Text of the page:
Figure-Ground Perception

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Figure-ground perception is the ability to focus on one specific piece of information in a busy background.

Visual figure-ground is the ability to see an object in a busy background; while auditory figure-ground helps us to pick out a voice or sound from a noisy environment.

Many childhood games and activities, not to mention some life skills, need this visual perceptual skill!

Because this skill is so important, we need to make sure we give our kids lots of opportunities to develop their skills. Toddlers and preschoolers need lots of hands-on figure ground activities and games, so keep the worksheets until they are a bit older.

Figure-Ground Perception In Everyday Life

Good visual figure-ground skills can help you to...

  • find your favorite socks in a messy drawer
  • find the ketchup bottle in the pantry
  • find a specific toy in the toy-box
  • find a favorite t-shirt in the cupboard
  • find a dropped item if it fell onto a similar colored background (eg a green button on the grass)

(Does anyone else think that moms have super-hero abilities in this area?! LOL)

Kids With Poor Skills May Struggle At School

When visual figure-ground skills are poor, a child may...

  • struggle to find information on a busy blackboard
  • lose his/her place when copying work from the board
  • lose his/her place on the page while reading.
  • have poor dictionary skills
  • struggle with map work
  • struggle to find personal items in a cluttered place
busy blackboards are hard for kids with poor figure-ground perceptionBusy blackboards can be overwhelming

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The following  visual perception activities are intended to encourage your child's normal visual perceptual development.
If you suspect your child has visual perceptual delays, please seek a professional opinion.

For your convenience, I have linked to products on Amazon (marked #Ad) that are similar to the ones I use myself - I may receive a small commission if you purchase something through these links, which helps support this site. However, you are under no obligation to purchase anything!

"Active Eyes" Activities

Children need to learn to pay attention to detail and to actively look for information .

When everything is presented to us visually on a screen, we can get lazy about looking for things in the "real world", so I encourage parents to play what I call "Active Eyes" activities with their kids.

 When you are out and about, play the “I spy with my little eye” game.

Kids of all ages can play this (my teens still love outwitting each other with really odd-ball items!). For younger kids who don't yet know their letters, use the phonetic letter sound, for example say "mmm" instead of "em" for "M".

visual perception - can you see the butterfly?"I spy with my little eye"

You can also have your kids look out for specific numbers and letters on car license plates, calling out when they spot them. Great for road trips!

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Using Games And Puzzles

1) Jigsaw Puzzles

Picking out pieces to complete a puzzle is a great figure-ground activity.

Instead of picking up a piece and figuring out where it fits, do it the other way. Decide what piece is needed (eg "the piece with the red hat") and ask your child to look for that specific piece.

doing puzzles helps boost visual figure-ground skillsAsk your child to do a puzzle with you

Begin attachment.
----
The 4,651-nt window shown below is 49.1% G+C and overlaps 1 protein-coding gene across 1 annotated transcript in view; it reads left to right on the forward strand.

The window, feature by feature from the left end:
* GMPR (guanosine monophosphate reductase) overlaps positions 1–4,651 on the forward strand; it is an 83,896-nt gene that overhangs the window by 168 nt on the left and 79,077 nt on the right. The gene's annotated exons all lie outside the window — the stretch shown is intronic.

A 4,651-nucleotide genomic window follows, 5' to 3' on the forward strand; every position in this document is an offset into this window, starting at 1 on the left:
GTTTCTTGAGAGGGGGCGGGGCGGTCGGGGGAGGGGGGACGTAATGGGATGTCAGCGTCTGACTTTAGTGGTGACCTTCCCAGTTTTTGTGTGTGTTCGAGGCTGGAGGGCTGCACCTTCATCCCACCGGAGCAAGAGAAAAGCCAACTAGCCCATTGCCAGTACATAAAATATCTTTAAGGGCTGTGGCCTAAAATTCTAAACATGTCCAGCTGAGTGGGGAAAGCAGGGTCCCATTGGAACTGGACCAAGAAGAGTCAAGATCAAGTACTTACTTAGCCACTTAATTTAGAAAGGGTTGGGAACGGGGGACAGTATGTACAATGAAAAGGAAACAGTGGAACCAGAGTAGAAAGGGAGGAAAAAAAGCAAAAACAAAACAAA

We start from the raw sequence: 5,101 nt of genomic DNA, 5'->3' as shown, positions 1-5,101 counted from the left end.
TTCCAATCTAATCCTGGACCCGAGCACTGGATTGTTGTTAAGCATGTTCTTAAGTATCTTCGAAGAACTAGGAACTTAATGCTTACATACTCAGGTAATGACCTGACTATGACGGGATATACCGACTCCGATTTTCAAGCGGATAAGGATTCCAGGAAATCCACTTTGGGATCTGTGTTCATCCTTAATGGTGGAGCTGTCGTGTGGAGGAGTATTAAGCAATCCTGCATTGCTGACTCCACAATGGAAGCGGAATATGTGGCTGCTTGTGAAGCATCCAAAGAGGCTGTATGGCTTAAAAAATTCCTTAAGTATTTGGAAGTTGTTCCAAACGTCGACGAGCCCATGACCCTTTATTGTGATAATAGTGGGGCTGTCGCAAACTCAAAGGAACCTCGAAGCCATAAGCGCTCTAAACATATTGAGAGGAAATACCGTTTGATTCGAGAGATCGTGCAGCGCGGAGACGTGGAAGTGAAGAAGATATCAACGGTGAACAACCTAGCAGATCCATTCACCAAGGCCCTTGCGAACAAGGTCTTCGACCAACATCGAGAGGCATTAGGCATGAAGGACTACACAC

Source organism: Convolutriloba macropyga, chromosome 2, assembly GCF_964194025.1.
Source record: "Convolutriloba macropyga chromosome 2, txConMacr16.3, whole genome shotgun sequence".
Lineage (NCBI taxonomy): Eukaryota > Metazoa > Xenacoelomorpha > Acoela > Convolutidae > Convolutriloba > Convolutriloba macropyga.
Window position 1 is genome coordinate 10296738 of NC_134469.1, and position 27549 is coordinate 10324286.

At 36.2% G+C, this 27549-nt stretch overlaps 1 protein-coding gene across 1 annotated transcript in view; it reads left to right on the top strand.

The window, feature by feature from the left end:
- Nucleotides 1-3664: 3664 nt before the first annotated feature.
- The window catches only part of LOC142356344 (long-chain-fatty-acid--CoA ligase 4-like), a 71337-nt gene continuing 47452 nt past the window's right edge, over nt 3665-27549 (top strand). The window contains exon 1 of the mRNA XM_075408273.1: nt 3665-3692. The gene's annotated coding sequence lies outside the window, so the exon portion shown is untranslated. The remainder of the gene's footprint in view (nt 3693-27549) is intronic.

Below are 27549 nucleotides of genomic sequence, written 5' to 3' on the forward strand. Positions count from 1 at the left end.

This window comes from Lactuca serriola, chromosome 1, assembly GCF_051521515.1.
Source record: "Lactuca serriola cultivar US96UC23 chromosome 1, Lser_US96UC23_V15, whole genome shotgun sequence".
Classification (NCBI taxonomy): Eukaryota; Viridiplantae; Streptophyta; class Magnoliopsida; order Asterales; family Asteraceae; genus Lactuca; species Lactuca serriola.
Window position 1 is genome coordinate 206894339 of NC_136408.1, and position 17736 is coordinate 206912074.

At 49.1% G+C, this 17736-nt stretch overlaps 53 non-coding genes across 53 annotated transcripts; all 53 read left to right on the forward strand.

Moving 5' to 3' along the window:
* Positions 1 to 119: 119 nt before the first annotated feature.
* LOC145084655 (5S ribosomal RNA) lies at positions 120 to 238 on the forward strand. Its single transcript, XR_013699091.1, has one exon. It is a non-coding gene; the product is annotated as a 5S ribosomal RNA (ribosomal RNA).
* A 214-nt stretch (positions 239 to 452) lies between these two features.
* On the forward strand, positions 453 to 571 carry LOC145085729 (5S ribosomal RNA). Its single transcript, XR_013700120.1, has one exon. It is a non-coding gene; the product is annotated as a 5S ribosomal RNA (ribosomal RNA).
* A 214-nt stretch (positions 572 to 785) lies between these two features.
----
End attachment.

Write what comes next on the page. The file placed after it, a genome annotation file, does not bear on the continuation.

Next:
2) Play Games Like "Spot It!"

This is a fast-paced game that whole families can play, but if you your child has poor figure-ground perception, then have them work through the cards at their own pace, with your guidance to get the hang of finding the items.

They should soon be confident enough to play with you and then others. The European version of Spot It! is called Dobble.

spot-it-game-for-visual-perception.jpgPlay "Spot It!"

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Using "Seek-and-Find" Type Books

Your child will need lots of encouragement if they usually avoid this type of book – encourage your child to pay attention to detail, and show them how to systematically work through the page.

These books are great for rainy days and road trips. Or just leave them lying around the house so your child can pick it up when they're feeling curious!

Seek and Find Books for figure-ground perception

The books I link to here are great for elementary age kids:

Seek and Find Books for figure-ground perception

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Using Worksheets

Look out for worksheets that provide spot-the-difference, mazes, hidden pictures, word-searches and color-by-number activities. These are all helpful in building visual figure-ground skills.

You may need to help your child develop some strategies  - for example, using a finger to help  scan a spot-the-difference maze, using a finger to trace the maze paths to find the correct one before tracing it with a crayon.

Your Therapy Source has created some lovely printable resources packed with figure-ground perception worksheets that you can use over and over again:

Clicking the links will take you directly to their site; alternatively my OT Mom readers can get the Figure-Ground and Visual Discrimination Bundle via my website at an exclusive discount!

I hope you found this information useful! Children with poor figure ground skills may also struggle with other visual perceptual skills as well.

So take a look at my other pages to be inspired with more activity ideas.

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Pin this page! Figure ground perception activities and tips

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